Women’s suffrage showcase

Manitoba Museum exhibit marks 100 years of women voting

Photo provided by the Manitoba Museum.

On Jan. 28, 1916, Manitoba became the first Canadian province to extend voting rights to some women. This marked a significant advancement in the ongoing struggles for women’s rights.

To mark the 100th anniversary of the event, the Manitoba Museum is hosting an exhibit called Nice Women Don’t Want the Vote from now until April 10. After time on display in Winnipeg, the exhibit will tour around the province, then go into the Canadian Museum of History.

In 1914, popular Manitoban writer, politician, and social activist Nellie McClung led a delegation of male and female suffragists to the Manitoba Legislative Assembly to make one simple thing clear: Women have every right to vote.

McClung had been involved in several social reform movements in the early parts of the 1900s and on that day, she spoke her piece against the provincial government.

“Have we not the brains to think? Hands to work? Hearts to feel, and lives to live? Do we not bear our part in citizenship? Do we not help build the Empire? Give us our due,” McClung asked of those assembled.

Sir Rodmond Roblin, the Manitoba premier, quickly dismissed her argument. His counter-argument expressed the common view and attitude that settlers at the time had about women and politics – women were perceived as being gentle, guileless, naive, and altogether too sensitive to be voters or politicians.

“Most women don’t want the vote,” Roblin said in retort.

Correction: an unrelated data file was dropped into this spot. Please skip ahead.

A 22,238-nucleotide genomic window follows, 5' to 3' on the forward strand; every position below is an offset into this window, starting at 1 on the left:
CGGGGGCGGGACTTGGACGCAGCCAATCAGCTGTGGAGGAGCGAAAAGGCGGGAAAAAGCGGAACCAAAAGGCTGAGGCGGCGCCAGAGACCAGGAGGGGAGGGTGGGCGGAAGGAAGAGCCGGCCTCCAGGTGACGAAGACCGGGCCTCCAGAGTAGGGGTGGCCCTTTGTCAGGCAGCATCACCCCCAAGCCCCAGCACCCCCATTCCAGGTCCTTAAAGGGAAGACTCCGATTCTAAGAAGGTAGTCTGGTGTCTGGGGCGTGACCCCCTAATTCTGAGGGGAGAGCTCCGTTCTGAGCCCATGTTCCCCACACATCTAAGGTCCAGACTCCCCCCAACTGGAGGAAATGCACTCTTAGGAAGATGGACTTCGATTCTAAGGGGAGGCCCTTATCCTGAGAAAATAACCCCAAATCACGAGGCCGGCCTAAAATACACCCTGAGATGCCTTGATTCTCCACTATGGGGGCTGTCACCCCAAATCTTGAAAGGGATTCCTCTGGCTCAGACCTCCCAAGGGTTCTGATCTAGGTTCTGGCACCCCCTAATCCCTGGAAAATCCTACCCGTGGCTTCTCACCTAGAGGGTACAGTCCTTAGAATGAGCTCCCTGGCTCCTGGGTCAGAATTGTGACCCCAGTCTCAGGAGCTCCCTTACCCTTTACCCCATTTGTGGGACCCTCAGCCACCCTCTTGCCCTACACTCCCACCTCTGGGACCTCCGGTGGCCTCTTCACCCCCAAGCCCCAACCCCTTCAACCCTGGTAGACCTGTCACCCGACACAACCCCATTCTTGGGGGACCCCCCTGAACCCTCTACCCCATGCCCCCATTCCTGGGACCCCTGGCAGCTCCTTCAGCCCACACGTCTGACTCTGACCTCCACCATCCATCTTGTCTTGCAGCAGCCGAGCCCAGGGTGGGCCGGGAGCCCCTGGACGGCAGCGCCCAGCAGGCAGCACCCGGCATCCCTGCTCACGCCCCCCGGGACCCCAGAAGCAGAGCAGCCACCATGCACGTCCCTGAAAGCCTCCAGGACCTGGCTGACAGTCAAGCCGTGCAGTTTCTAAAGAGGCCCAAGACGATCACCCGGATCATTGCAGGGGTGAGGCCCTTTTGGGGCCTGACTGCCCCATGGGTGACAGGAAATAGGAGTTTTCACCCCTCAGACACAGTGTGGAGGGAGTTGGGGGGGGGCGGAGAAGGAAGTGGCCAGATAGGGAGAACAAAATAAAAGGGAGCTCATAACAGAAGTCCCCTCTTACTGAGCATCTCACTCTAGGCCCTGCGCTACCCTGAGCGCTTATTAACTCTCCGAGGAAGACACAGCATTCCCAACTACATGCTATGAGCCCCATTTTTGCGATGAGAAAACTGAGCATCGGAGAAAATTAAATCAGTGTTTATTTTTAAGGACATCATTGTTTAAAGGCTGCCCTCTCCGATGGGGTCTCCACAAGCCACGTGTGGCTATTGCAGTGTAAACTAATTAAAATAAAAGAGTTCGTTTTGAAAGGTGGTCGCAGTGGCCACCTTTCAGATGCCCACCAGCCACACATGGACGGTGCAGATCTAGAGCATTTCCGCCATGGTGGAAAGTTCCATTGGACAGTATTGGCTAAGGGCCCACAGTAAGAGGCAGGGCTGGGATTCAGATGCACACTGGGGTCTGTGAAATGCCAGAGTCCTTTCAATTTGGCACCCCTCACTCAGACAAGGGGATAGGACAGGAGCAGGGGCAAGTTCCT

“The mother that is worthy of the name and of the good affection of a good man has a hundredfold more influence in shaping public opinion around her dinner table than she would have in the market place, hurling her eloquent phrases to the multitude.”

For Canadian suffragists, the battle (but not the war) was won two years later when non-First Nations women were given the rights to vote in provincial elections in Manitoba. Other provinces soon followed suit.

It should be noted that many suffragists remained silent in regards to the voting rights of indigenous women at the time. It was not until the passage of John Diefenbaker’s Canadian Bill of Rights in 1960 that First Nations women were allowed to vote.

The Manitoba Museum’s Nice Women Don’t Want the Vote exhibit – titled after the crux of Roblin’s counterargument – is a thoroughly detailed showcase of the events of the early suffragist movement. It highlights the “who, how, when, and why” of the successes and failures of the movement.

This exhibit presents the inequalities early suffragists sought to address, provides an objective perspective of the causes and opposition of the movement, and celebrates pioneering women’s suffragists such as Nellie McClung, Winona Margaret Flett Dixon, Ella Cora Hind, and Margaret Benedictsson.

The display includes official letters written by these women, as well as possessions and items they had used during their demonstrations and delegations.

The most exciting and interesting component of the exhibit is an interactive audio section, which includes oral recordings of early suffragists. There is also a detailed timeline of salient events in the Canadian suffragist movements to date.

Last November, Prime Minister Justin Trudeau introduced a completely gender-balanced cabinet as part of one of his campaign promises. This is the sort of progress the suffragists would likely have sought after, and although there is still much to be done, it’s a cause to celebrate nonetheless. Revel in some Canadian history and visit this exhibit.


For ticketing information and hours of operation, visit www.manitobamuseum.ca or call 204-956-2830.